Widget Specific Styles

Using the Experience Editor or the Pathfora SDK, you can define a custom class name for your widget. With this class name, you can style specific elements that are unique to that widget. Always preface your selector with the pf-widget class name to ensure that you don't accidentally effect other elements on your website:


For a full in-depth example of specific widget styles, see the image customization guide.

Troubleshooting and Selector Specificity

A common problem when writing CSS for Pathfora widgets is providing the correct level of specificity when selecting the element to style. If you've ever written a line of CSS and expected to see the change applied but didn't - this section is for you. The default CSS that the Pathfora library ships with is deliberately specific so that it is careful to not effect any other part of your website.

The main side effect of this is that developers wishing to override the default styles must pay special attention to their selectors or employ the use of !important to override the default styles of the library.

Consider the following example using !important:

.custom-class .pf-content-unit h4 {
  font-weight: normal !important;
  font-style: italic;

The selector here is short and simple. However, because the the bold font-weight is embedded in a deeper selector in the Pathfora base styles, you have to override it with !important.

For reference, these is the relevant snippet of styles in the Pathfora CSS:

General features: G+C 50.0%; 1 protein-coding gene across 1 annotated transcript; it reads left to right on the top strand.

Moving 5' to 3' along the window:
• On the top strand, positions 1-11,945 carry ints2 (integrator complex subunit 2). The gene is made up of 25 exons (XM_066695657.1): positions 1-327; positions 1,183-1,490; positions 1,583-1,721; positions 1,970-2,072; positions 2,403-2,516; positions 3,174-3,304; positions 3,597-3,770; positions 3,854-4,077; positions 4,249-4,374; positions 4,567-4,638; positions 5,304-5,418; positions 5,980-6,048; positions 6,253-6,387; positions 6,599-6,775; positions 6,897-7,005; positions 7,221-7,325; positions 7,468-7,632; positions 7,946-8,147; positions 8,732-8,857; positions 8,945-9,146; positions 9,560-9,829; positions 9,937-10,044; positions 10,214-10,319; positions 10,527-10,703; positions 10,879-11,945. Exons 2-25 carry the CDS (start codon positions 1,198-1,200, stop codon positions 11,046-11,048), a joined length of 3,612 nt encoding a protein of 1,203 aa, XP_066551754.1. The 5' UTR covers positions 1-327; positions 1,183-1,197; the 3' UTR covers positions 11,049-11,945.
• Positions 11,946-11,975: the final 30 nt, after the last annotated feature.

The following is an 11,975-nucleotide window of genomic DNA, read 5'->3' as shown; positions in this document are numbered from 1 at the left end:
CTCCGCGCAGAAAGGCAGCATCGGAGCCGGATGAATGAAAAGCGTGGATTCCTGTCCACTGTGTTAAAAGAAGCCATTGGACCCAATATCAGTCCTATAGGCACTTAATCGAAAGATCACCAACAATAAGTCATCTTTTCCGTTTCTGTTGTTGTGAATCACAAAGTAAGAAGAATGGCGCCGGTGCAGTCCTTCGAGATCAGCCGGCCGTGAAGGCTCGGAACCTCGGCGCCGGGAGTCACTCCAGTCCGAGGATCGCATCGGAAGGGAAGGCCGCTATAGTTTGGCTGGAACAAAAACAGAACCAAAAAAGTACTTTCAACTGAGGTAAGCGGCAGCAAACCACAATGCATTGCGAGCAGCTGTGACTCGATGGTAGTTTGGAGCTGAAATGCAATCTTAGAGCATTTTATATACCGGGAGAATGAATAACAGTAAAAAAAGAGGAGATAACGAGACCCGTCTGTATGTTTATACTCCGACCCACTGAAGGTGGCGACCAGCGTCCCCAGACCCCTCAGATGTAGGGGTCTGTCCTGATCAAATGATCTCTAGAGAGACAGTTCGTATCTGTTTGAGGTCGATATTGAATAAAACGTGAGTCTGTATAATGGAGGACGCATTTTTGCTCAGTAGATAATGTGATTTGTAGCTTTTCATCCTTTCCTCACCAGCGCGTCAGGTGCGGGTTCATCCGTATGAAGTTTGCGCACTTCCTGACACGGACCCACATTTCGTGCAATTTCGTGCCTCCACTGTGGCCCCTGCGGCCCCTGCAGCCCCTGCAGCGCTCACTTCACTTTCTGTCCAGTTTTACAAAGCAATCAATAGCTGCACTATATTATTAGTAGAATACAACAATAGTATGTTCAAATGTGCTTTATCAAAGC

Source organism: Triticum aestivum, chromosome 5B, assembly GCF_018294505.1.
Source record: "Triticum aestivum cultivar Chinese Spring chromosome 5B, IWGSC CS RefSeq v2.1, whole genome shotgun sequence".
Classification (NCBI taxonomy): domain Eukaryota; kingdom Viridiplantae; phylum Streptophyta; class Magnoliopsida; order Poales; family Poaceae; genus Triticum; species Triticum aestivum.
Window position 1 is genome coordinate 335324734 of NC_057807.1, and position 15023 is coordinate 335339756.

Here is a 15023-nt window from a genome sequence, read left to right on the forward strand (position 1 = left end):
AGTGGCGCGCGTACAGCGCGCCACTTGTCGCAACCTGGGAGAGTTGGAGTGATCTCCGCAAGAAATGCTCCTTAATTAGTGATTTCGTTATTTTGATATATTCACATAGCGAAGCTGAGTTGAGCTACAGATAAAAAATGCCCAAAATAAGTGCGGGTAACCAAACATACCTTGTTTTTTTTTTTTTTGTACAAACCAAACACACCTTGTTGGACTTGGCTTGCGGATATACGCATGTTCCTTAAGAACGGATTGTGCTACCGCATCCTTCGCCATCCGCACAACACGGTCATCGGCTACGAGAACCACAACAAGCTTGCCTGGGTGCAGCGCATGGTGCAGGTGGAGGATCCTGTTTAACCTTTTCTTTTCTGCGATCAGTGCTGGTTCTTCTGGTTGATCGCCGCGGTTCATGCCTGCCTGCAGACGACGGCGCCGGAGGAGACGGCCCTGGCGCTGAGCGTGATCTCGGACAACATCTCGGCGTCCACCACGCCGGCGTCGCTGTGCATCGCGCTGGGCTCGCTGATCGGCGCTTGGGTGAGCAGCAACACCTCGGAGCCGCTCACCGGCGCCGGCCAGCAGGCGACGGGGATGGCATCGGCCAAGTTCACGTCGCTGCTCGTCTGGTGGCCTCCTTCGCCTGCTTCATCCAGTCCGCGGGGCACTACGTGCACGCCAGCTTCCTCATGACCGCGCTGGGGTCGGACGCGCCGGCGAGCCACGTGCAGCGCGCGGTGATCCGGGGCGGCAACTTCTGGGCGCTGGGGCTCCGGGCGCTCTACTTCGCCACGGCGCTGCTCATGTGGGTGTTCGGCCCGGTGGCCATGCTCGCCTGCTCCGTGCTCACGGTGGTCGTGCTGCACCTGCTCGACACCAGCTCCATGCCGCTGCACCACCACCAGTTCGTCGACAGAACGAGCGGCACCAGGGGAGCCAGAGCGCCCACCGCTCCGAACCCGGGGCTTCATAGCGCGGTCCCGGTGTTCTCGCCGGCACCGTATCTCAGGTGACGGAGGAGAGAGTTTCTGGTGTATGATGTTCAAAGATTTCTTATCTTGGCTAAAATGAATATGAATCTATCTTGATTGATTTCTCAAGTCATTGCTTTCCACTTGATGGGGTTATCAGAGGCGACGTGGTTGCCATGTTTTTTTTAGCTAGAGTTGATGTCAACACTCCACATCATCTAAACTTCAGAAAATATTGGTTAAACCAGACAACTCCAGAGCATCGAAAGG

.pf-widget-variant-3 .pf-content-unit .pf-content-unit-meta h4 {
  font-weight: 500;
  margin: 0 0 5px;
  line-height: 1.4;
  color: #444;

Now consider how you would need to write this CSS without using !important: .pf-content-unit .pf-content-unit-meta h4 {
  font-weight: normal;
  font-style: italic;

This is a ridiculously long selector! However the advantage is you no longer need to know which styles need to be overwritten with !important.

Both techniques are valid and will result in the same changes to your widget. Feel free to use whatever method is easiest for you. Keep in mind if you are using SASS, LESS, or some other CSS pre-processor that allows for nested selectors, what would longer selectors may be easier to interpret.

If you're not a fan of !important, continue reading for an in-depth look at how to easily derive the required level of specificity for your selector.

Utilizing Chrome Developer Tools

The best way to determine how to override a default style is to look the conflicting style from the CSS of the library. You can access the style sheet in the Pathfora GitHub repository which is open source, but it may be easier to debug your CSS using the Inspect Element feature in Google Chrome developer tools.

Inspect Element

Locate the relevant element in your widget by clicking on it while in the element selection mode in developer tools. You may also find it by navigating through the HTML source under the Elements tab. Examine the Styles tab for that element to see where the conflicting style is. Once you've located it, copy the selector and paste it in to your style sheet for modification.

.pf-widget-variant-3 .pf-content-unit .pf-content-unit-meta h4

Then simply add the custom class of your widget accordingly to the selector: .pf-content-unit .pf-content-unit-meta h4

Add your rules, save your stylesheet, and test that the changes in the browser. Remember, you can always consult the Lytics Support team for assistance when debugging CSS for your Web Personalize Experiences.